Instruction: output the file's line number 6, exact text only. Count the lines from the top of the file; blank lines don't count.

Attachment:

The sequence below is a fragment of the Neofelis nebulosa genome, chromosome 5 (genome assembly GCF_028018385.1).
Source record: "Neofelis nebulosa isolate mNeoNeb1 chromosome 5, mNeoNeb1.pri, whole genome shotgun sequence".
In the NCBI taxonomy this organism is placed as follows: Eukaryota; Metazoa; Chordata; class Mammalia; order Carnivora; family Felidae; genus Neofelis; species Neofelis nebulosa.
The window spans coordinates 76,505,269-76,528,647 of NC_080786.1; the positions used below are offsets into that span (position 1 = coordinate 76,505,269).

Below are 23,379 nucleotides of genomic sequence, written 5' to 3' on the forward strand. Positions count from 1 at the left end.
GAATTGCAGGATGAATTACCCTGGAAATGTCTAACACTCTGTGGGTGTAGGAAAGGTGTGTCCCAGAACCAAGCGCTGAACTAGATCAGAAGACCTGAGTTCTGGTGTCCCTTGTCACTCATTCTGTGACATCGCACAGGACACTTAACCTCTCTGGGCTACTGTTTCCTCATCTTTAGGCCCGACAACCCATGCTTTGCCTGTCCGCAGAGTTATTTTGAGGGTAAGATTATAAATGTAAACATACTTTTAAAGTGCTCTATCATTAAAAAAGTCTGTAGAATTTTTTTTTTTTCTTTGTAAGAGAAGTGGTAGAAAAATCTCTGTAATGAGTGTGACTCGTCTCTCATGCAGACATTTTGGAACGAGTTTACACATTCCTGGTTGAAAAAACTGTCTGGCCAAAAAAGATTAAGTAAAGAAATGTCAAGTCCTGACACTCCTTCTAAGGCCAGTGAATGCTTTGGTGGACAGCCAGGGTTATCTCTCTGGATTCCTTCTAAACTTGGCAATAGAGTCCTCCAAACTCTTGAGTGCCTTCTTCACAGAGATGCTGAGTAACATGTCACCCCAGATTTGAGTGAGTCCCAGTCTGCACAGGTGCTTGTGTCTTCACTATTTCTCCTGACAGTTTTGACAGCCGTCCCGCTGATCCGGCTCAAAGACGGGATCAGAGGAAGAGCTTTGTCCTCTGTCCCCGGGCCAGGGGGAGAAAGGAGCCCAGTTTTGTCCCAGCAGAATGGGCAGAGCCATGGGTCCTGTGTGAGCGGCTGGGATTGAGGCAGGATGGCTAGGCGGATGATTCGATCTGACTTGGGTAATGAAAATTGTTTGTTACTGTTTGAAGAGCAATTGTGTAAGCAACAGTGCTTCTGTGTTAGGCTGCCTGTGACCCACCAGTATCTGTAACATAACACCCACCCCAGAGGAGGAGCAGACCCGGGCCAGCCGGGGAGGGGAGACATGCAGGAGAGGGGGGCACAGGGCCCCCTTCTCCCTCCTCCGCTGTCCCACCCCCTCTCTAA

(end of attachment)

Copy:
GAATTGCAGGATGAATTACCCTGGAAATGTCTAACACTCTGTGGGTGTAGGAAAGGTGTGTCCCAGAACCAAGCGCTGAACTAGATCAGAAGACCTGAGTTCTGGTGTCCCTTGTCACTCATTCTGTGACATCGCACAGGACACTTAACCTCTCTGGGCTACTGTTTCCTCATCTTTAGGCCCGACAACCCATGCTTTGCCTGTCCGCAGAGTTATTTTGAGGGTAAGATTATAAATGTAAACATACTTTTAAAGTGCTCTATCATTAAAAAAGTCTGTAGAATTTTTTTTTTTTCTTTGTAAGAGAAGTGGTAGAAAAATCTCTGTAATGAGTGTGACTCGTCTCTCATGCAGACATTTTGGAACGAGTTTACACATTCCTGGTTGAAAAAACTGTCTGGCCAAAAAAGATTAAGTAAAGAAATGTCAAGTCCTGACACTCCTTCTAAGGCCAGTGAATGCTTTGGTGGACAGCCAGGGTTATCTCTCTGGATTCCTTCTAAACTTGGCAATAGAGTCCTCCAAACTCTTGAGTGCCTTCTTCACAGAGATGCTGAGTAACATGTCACCCCAGATTTGAGTGAGTCCCAGTCTGCACAGGTGCTTGTGTCTTCACTATTTCTCCTGACAGTTTTGACAGCCGTCCCGCTGATCCGGCTCAAAGACGGGATCAGAGGAAGAGCTTTGTCCTCTGTCCCCGGGCCAGGGGGAGAAAGGAGCCCAGTTTTGTCCCAGCAGAATGGGCAGAGCCATGGGTCCTGTGTGAGCGGCTGGGATTGAGGCAGGATGGCTAGGCGGATGATTCGATCTGACTTGGGTAATGAAAATTGTTTGTTACTGTTTGAAGAGCAATTGTGTAAGCAACAGTGCTTCTGTGTTAGGCTGCCTGTGACCCACCAGTATCTGTAACATAACACCCACCCCAGAGGAGGAGCAGACCCGGGCCAGCCGGGGAGGGGAGACATGCAGGAGAGGGGGGCACAGGGCCCCCTTCTCCCTCCTCCGCTGTCCCACCCCCTCTCTAA